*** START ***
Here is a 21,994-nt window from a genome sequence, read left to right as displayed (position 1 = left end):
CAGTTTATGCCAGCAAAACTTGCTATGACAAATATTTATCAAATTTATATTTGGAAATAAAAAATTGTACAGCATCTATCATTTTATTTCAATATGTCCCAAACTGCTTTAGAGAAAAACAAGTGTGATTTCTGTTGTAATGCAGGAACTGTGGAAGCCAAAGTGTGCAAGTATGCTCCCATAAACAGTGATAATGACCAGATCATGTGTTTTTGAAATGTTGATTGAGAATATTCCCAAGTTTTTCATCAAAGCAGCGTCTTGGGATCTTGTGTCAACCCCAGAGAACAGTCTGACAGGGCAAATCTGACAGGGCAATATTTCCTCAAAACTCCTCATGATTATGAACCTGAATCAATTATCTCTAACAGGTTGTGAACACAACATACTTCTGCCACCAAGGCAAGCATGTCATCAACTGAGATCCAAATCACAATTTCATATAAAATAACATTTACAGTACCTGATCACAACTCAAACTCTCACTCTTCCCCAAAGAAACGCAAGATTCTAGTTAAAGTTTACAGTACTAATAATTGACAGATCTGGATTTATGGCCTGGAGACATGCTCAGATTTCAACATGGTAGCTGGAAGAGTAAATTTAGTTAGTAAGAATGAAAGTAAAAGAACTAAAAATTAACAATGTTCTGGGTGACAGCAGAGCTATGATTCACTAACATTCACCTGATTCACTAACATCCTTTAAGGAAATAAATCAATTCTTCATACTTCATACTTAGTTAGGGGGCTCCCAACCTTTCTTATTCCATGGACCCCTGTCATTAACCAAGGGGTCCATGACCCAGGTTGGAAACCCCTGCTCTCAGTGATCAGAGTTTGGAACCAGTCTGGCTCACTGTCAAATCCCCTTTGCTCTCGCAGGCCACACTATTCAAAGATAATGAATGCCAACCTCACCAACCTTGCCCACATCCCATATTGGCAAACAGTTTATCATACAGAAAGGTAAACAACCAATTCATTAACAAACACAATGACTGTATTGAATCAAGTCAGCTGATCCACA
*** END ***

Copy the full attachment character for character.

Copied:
Here is a 21,994-nt window from a genome sequence, read left to right as displayed (position 1 = left end):
CAGTTTATGCCAGCAAAACTTGCTATGACAAATATTTATCAAATTTATATTTGGAAATAAAAAATTGTACAGCATCTATCATTTTATTTCAATATGTCCCAAACTGCTTTAGAGAAAAACAAGTGTGATTTCTGTTGTAATGCAGGAACTGTGGAAGCCAAAGTGTGCAAGTATGCTCCCATAAACAGTGATAATGACCAGATCATGTGTTTTTGAAATGTTGATTGAGAATATTCCCAAGTTTTTCATCAAAGCAGCGTCTTGGGATCTTGTGTCAACCCCAGAGAACAGTCTGACAGGGCAAATCTGACAGGGCAATATTTCCTCAAAACTCCTCATGATTATGAACCTGAATCAATTATCTCTAACAGGTTGTGAACACAACATACTTCTGCCACCAAGGCAAGCATGTCATCAACTGAGATCCAAATCACAATTTCATATAAAATAACATTTACAGTACCTGATCACAACTCAAACTCTCACTCTTCCCCAAAGAAACGCAAGATTCTAGTTAAAGTTTACAGTACTAATAATTGACAGATCTGGATTTATGGCCTGGAGACATGCTCAGATTTCAACATGGTAGCTGGAAGAGTAAATTTAGTTAGTAAGAATGAAAGTAAAAGAACTAAAAATTAACAATGTTCTGGGTGACAGCAGAGCTATGATTCACTAACATTCACCTGATTCACTAACATCCTTTAAGGAAATAAATCAATTCTTCATACTTCATACTTAGTTAGGGGGCTCCCAACCTTTCTTATTCCATGGACCCCTGTCATTAACCAAGGGGTCCATGACCCAGGTTGGAAACCCCTGCTCTCAGTGATCAGAGTTTGGAACCAGTCTGGCTCACTGTCAAATCCCCTTTGCTCTCGCAGGCCACACTATTCAAAGATAATGAATGCCAACCTCACCAACCTTGCCCACATCCCATATTGGCAAACAGTTTATCATACAGAAAGGTAAACAACCAATTCATTAACAAACACAATGACTGTATTGAATCAAGTCAGCTGATCCACA